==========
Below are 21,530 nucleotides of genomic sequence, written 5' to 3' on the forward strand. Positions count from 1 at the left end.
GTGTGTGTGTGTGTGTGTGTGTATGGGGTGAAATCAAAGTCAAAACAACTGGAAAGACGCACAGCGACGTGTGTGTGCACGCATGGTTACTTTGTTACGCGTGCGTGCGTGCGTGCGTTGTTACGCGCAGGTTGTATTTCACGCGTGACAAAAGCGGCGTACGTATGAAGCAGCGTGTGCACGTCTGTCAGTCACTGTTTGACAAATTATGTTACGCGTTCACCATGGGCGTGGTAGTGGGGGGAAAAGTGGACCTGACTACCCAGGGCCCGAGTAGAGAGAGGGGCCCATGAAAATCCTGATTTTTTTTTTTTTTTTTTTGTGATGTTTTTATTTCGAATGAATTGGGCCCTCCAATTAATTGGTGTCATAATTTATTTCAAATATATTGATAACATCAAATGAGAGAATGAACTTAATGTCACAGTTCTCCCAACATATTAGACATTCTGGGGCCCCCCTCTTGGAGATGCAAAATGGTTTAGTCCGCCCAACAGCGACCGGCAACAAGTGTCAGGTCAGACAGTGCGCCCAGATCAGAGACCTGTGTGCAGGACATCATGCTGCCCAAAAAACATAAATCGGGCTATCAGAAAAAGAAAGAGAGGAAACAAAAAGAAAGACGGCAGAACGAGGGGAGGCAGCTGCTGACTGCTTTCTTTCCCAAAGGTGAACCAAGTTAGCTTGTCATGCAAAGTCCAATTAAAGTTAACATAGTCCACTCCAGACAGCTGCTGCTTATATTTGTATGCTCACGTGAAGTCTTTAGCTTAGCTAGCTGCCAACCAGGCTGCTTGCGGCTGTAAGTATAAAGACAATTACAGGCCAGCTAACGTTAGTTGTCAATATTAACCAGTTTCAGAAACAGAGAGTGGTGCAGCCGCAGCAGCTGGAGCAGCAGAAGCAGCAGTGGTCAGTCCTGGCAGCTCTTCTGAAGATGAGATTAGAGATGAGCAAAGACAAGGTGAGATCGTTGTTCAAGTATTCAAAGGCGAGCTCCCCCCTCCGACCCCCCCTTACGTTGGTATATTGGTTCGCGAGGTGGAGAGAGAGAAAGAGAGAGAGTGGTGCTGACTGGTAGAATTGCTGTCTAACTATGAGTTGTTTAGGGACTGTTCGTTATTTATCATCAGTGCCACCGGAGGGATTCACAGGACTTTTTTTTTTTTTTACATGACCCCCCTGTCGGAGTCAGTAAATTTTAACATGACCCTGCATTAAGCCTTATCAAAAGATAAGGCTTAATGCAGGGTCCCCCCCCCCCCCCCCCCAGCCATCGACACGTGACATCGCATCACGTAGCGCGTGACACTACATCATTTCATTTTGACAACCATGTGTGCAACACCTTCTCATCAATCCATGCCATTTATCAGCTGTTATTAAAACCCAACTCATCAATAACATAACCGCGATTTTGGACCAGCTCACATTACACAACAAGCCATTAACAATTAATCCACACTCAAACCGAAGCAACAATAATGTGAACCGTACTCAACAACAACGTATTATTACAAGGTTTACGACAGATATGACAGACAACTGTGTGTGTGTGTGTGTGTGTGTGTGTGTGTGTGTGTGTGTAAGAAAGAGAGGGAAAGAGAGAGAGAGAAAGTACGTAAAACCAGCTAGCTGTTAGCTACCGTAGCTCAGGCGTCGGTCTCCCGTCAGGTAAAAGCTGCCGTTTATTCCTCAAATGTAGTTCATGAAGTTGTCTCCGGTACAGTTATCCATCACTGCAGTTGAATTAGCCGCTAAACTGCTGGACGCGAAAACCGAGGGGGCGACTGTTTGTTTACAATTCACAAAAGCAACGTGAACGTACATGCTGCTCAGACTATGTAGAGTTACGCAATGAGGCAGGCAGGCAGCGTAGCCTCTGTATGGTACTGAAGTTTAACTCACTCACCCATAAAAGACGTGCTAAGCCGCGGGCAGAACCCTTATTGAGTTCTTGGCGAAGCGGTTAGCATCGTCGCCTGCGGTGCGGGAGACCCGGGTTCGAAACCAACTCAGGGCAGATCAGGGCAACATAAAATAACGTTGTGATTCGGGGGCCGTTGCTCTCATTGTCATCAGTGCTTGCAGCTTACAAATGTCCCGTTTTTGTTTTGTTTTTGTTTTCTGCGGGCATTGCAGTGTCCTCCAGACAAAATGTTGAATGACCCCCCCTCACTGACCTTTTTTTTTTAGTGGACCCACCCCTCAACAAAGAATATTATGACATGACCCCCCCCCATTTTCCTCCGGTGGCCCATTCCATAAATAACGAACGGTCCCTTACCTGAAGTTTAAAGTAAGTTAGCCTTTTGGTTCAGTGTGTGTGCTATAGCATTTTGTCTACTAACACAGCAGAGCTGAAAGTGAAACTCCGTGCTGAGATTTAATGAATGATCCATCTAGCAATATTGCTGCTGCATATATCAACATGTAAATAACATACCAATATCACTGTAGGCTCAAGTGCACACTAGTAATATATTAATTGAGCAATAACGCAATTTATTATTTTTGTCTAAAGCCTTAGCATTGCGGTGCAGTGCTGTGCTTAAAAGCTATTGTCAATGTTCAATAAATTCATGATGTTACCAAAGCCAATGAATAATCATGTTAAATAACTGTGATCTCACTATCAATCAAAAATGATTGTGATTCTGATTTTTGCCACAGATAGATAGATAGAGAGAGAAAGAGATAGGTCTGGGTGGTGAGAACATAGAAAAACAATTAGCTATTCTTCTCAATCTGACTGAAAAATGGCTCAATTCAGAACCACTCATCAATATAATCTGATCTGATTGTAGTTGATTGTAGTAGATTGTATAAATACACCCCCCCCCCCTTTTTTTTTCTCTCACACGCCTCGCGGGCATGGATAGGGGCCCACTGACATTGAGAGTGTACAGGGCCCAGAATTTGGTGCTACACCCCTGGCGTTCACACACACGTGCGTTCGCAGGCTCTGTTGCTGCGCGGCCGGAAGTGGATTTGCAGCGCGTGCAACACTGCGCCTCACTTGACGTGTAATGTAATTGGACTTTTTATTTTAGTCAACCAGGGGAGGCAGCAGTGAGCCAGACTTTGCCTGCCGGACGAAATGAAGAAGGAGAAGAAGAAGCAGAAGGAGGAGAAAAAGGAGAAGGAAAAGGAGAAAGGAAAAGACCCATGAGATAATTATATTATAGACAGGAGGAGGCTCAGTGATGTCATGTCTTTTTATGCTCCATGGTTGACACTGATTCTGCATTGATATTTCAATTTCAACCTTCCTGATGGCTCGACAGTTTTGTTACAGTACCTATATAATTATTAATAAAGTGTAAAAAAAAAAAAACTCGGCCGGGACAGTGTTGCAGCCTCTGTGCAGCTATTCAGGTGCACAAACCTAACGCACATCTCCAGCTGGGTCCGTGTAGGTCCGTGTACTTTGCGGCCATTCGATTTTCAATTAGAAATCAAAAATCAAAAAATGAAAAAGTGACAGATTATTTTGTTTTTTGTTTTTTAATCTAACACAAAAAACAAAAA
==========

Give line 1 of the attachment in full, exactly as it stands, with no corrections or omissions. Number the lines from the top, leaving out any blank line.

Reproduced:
Below are 21,530 nucleotides of genomic sequence, written 5' to 3' on the forward strand. Positions count from 1 at the left end.